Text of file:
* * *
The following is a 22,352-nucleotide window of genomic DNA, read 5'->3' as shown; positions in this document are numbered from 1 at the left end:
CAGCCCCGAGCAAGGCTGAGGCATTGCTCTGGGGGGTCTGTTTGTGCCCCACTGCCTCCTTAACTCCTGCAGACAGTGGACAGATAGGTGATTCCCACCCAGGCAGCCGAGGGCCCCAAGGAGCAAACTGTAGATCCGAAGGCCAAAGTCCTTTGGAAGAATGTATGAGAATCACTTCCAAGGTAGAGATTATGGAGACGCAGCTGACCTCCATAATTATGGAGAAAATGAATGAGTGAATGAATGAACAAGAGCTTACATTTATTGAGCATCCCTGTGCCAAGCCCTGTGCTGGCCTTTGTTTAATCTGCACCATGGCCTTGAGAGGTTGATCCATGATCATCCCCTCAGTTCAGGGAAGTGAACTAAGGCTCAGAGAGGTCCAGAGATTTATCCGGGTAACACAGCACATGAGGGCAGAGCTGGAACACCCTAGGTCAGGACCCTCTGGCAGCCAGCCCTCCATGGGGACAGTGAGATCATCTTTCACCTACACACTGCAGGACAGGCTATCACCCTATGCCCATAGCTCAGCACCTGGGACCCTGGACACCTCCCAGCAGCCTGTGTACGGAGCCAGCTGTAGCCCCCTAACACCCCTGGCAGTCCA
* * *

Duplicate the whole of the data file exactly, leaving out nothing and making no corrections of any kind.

The following is a 22,352-nucleotide window of genomic DNA, read 5'->3' as shown; positions in this document are numbered from 1 at the left end:
CAGCCCCGAGCAAGGCTGAGGCATTGCTCTGGGGGGTCTGTTTGTGCCCCACTGCCTCCTTAACTCCTGCAGACAGTGGACAGATAGGTGATTCCCACCCAGGCAGCCGAGGGCCCCAAGGAGCAAACTGTAGATCCGAAGGCCAAAGTCCTTTGGAAGAATGTATGAGAATCACTTCCAAGGTAGAGATTATGGAGACGCAGCTGACCTCCATAATTATGGAGAAAATGAATGAGTGAATGAATGAACAAGAGCTTACATTTATTGAGCATCCCTGTGCCAAGCCCTGTGCTGGCCTTTGTTTAATCTGCACCATGGCCTTGAGAGGTTGATCCATGATCATCCCCTCAGTTCAGGGAAGTGAACTAAGGCTCAGAGAGGTCCAGAGATTTATCCGGGTAACACAGCACATGAGGGCAGAGCTGGAACACCCTAGGTCAGGACCCTCTGGCAGCCAGCCCTCCATGGGGACAGTGAGATCATCTTTCACCTACACACTGCAGGACAGGCTATCACCCTATGCCCATAGCTCAGCACCTGGGACCCTGGACACCTCCCAGCAGCCTGTGTACGGAGCCAGCTGTAGCCCCCTAACACCCCTGGCAGTCCA